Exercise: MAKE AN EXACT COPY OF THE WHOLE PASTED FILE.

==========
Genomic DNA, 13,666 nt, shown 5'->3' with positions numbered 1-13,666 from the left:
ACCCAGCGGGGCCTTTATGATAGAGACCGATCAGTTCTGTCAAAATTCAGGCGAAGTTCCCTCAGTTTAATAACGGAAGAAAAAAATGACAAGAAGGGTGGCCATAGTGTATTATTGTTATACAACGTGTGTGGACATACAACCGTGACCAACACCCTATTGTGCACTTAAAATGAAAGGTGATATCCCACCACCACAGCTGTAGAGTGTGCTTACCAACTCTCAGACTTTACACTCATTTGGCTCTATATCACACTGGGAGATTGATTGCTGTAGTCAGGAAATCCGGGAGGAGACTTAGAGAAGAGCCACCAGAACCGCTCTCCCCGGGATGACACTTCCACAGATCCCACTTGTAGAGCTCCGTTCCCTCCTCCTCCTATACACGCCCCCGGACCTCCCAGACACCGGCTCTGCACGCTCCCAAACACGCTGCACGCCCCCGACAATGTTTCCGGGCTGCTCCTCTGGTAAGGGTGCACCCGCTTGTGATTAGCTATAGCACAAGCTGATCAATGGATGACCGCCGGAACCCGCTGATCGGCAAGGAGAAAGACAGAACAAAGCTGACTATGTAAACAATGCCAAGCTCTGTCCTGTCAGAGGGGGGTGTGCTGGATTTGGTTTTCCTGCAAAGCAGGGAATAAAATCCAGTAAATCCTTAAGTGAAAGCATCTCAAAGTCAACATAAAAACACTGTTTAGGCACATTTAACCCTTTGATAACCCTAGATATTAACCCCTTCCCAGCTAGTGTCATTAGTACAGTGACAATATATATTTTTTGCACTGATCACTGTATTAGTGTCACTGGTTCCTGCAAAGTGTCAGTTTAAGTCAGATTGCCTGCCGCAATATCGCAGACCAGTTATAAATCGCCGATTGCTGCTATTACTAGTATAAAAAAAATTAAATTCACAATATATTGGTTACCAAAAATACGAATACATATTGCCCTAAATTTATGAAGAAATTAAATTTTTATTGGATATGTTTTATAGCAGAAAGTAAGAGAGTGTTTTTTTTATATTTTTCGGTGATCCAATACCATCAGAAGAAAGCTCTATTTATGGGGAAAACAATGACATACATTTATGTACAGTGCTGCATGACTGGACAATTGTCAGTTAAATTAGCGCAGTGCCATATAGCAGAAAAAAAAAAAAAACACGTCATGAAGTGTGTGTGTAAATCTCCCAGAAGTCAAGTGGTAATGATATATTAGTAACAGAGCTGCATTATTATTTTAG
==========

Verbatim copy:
Genomic DNA, 13,666 nt, shown 5'->3' with positions numbered 1-13,666 from the left:
ACCCAGCGGGGCCTTTATGATAGAGACCGATCAGTTCTGTCAAAATTCAGGCGAAGTTCCCTCAGTTTAATAACGGAAGAAAAAAATGACAAGAAGGGTGGCCATAGTGTATTATTGTTATACAACGTGTGTGGACATACAACCGTGACCAACACCCTATTGTGCACTTAAAATGAAAGGTGATATCCCACCACCACAGCTGTAGAGTGTGCTTACCAACTCTCAGACTTTACACTCATTTGGCTCTATATCACACTGGGAGATTGATTGCTGTAGTCAGGAAATCCGGGAGGAGACTTAGAGAAGAGCCACCAGAACCGCTCTCCCCGGGATGACACTTCCACAGATCCCACTTGTAGAGCTCCGTTCCCTCCTCCTCCTATACACGCCCCCGGACCTCCCAGACACCGGCTCTGCACGCTCCCAAACACGCTGCACGCCCCCGACAATGTTTCCGGGCTGCTCCTCTGGTAAGGGTGCACCCGCTTGTGATTAGCTATAGCACAAGCTGATCAATGGATGACCGCCGGAACCCGCTGATCGGCAAGGAGAAAGACAGAACAAAGCTGACTATGTAAACAATGCCAAGCTCTGTCCTGTCAGAGGGGGGTGTGCTGGATTTGGTTTTCCTGCAAAGCAGGGAATAAAATCCAGTAAATCCTTAAGTGAAAGCATCTCAAAGTCAACATAAAAACACTGTTTAGGCACATTTAACCCTTTGATAACCCTAGATATTAACCCCTTCCCAGCTAGTGTCATTAGTACAGTGACAATATATATTTTTTGCACTGATCACTGTATTAGTGTCACTGGTTCCTGCAAAGTGTCAGTTTAAGTCAGATTGCCTGCCGCAATATCGCAGACCAGTTATAAATCGCCGATTGCTGCTATTACTAGTATAAAAAAAATTAAATTCACAATATATTGGTTACCAAAAATACGAATACATATTGCCCTAAATTTATGAAGAAATTAAATTTTTATTGGATATGTTTTATAGCAGAAAGTAAGAGAGTGTTTTTTTTATATTTTTCGGTGATCCAATACCATCAGAAGAAAGCTCTATTTATGGGGAAAACAATGACATACATTTATGTACAGTGCTGCATGACTGGACAATTGTCAGTTAAATTAGCGCAGTGCCATATAGCAGAAAAAAAAAAAAAACACGTCATGAAGTGTGTGTGTAAATCTCCCAGAAGTCAAGTGGTAATGATATATTAGTAACAGAGCTGCATTATTATTTTAG